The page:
Book Review: Creativity, Inc

 

Every once in a while you come across a book you would never attempt to read but for some stupid reason you do, and you are so thankful you did. This is one of those times.

While researching material on writing, I came across a recommendation for a book, and I kind of scratched my head. This was a book on business, and there was just no way I would read a book on business – my eyes would glaze in the first page, the same way they do if someone is talking actuarial tables or student loan forms. What could such a book have to do with writing? It just so happened the library had a copy I was able to grab. And that book, despite being a couple of years old (2014), is the best book I have read so far this year.

Creativity, Inc. is written by Ed Catmull,  who was part of the driving force behind Pixar Studios, the film company known for making ground-breaking and award-winning (and record-breaking, with more than 14 Billion dollars in revenue) animated films, such as Toy Story, Monsters,Inc, A Bug’s Life, and more. When Pixar and Disney merged in 2006, he applied his same priciples to the flagging animation department at Disney, who hadn’t had a hit in 16 years. Disney shot right back up with films like Wall-E, Cars, Incredibles, Coco, Brave, etc. To read this book is to relive the last 30 years of animated film making. If it’s not a walk down memory lane for your childhood, it is a reminder of all the wonderful films you saw with your children. If you haven’t enjoyed any of them, run and grab one today. 

What is Catmull’s secret? Of course a strong bottom line is what investors want, and Catmull agrees, but he refuses to allow the creativity of the artists to be stymied in any way. There are no superstars – not even preferred parking. Everyone from the janitor to the lunch lady to the writer is allowed equal – respected – input. Employees are encouraged to do what it takes to keep happy and relaxed, because happy employees are productive employees. They are encouraged to take time for classes offered at work – art, archery, whatever. If they are producing a film in Africa, a team of writers and artists will take a field trip to Africa and experience what they are trying to portray. Films, from first idea pitch to final cut – are brought up for constant, honest review, where the ensemble team toss ideas off each other about the work, good or bad, and the film may take a twist for the better from it. Every artist is respected every step of the way. Written into the contracts is a proviso that if a film reaches a certain amount of return, a portion of that is given to the employees as a bonus.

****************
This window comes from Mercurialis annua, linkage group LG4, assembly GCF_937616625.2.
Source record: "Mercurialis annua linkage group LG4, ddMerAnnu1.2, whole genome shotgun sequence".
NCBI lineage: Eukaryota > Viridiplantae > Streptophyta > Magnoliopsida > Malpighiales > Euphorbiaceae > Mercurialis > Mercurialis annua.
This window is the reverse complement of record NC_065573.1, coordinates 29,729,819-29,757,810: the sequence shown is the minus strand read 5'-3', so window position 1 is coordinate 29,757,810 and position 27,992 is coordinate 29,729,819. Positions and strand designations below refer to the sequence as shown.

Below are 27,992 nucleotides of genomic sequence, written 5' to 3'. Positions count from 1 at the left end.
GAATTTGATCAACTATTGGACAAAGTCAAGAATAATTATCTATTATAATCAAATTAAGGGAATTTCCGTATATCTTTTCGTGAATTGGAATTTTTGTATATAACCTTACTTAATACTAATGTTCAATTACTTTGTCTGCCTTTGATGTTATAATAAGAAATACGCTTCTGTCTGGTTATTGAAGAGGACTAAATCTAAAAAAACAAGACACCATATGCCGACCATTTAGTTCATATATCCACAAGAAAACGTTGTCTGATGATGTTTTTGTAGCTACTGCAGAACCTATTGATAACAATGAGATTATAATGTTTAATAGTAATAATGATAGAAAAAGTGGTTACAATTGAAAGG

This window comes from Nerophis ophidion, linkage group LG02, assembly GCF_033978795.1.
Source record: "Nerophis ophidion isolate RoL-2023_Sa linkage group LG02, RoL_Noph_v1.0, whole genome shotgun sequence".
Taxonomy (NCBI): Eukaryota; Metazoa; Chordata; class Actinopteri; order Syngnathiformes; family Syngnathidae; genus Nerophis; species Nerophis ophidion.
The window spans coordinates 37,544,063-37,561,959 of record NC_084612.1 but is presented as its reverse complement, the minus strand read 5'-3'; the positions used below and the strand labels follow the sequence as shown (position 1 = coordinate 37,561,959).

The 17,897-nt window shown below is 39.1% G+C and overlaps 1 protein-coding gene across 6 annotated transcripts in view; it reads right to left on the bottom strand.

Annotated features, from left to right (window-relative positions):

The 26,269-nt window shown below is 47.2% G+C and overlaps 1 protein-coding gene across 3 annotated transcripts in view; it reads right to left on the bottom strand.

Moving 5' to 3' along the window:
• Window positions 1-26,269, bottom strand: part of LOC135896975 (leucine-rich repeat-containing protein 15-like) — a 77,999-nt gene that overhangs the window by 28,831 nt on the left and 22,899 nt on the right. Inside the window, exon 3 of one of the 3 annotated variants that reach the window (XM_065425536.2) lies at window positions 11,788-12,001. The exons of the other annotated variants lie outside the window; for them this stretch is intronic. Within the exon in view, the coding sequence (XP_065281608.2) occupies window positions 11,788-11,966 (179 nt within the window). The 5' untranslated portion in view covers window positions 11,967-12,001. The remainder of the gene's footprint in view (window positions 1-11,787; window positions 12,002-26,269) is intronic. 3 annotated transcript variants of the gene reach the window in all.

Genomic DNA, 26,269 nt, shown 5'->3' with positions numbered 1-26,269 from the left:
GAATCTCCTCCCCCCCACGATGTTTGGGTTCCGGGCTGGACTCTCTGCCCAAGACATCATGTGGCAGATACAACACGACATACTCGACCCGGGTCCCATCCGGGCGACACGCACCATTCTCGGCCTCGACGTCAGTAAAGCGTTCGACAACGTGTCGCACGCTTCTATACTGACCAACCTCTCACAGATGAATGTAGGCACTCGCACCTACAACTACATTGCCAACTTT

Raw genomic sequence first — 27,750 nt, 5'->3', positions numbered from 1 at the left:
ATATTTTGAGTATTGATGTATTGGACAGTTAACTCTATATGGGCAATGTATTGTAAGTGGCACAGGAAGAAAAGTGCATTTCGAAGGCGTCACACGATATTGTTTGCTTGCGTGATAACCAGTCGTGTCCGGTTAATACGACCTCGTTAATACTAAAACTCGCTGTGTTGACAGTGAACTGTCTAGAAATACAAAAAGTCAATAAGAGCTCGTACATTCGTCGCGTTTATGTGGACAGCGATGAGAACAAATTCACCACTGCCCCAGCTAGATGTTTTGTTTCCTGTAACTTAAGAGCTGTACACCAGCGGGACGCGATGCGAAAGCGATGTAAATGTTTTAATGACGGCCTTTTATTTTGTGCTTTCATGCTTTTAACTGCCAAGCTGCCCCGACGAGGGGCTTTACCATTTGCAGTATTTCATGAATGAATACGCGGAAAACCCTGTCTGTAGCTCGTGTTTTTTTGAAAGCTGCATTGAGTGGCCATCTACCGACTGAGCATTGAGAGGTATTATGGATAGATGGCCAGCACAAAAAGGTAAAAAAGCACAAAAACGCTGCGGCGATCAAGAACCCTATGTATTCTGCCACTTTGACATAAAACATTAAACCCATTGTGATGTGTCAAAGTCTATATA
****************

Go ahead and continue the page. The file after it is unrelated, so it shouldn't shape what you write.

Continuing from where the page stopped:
Needless to say, Pixar and Disney Animation staff are  happy to go to work. 

So, how did that all relate to writing?

Remember that movies start as stories. Someone has to write them before they can be filmed. By keeping an atmosphere that encourages creativity, no matter how odd (come on – talking cars? Emotions? Bugs? A rat who likes to cook? ), by immersing yourself in a creative environment, by learning to take constructive criticism without imploding, you become a better writer. A writer needs feedback as they develop ideas, as they write the ideas, as they polish their ideas into a final copy.  

This book was a joy to read. Grab it, read it, whether you’re looking for a business model to follow, as a manager looking to improve productivity, as an artist looking for appreciation, as a movie person wanting to know more about Pixar and Disney films. It’s all there. 

Be amazed at the process, and then check out one of the masterpieces Catmull’s presided over. Wall-E, Coco and Up are perfect for adults!

The Incredibles   –  Ratatouille  –  Cars  –  Shorts Finding Dory  –  Wall-E   

Inside Out –  Brave  –  Monsters, Inc  –  Toy Story  –  Coco  –  Up

Return of the Rom-Com!

The romantic comedy film genre took a serious dive in popularity over the last 2 decades, going from 2 billion dollars in tickets sales (1999) to less than 1/2 million (2018). Romantic comedy novels followed a similar trajectory.  But the film genre is experiencing a resurgence, and rom-com novels are riding their coattails with a comeback of their own.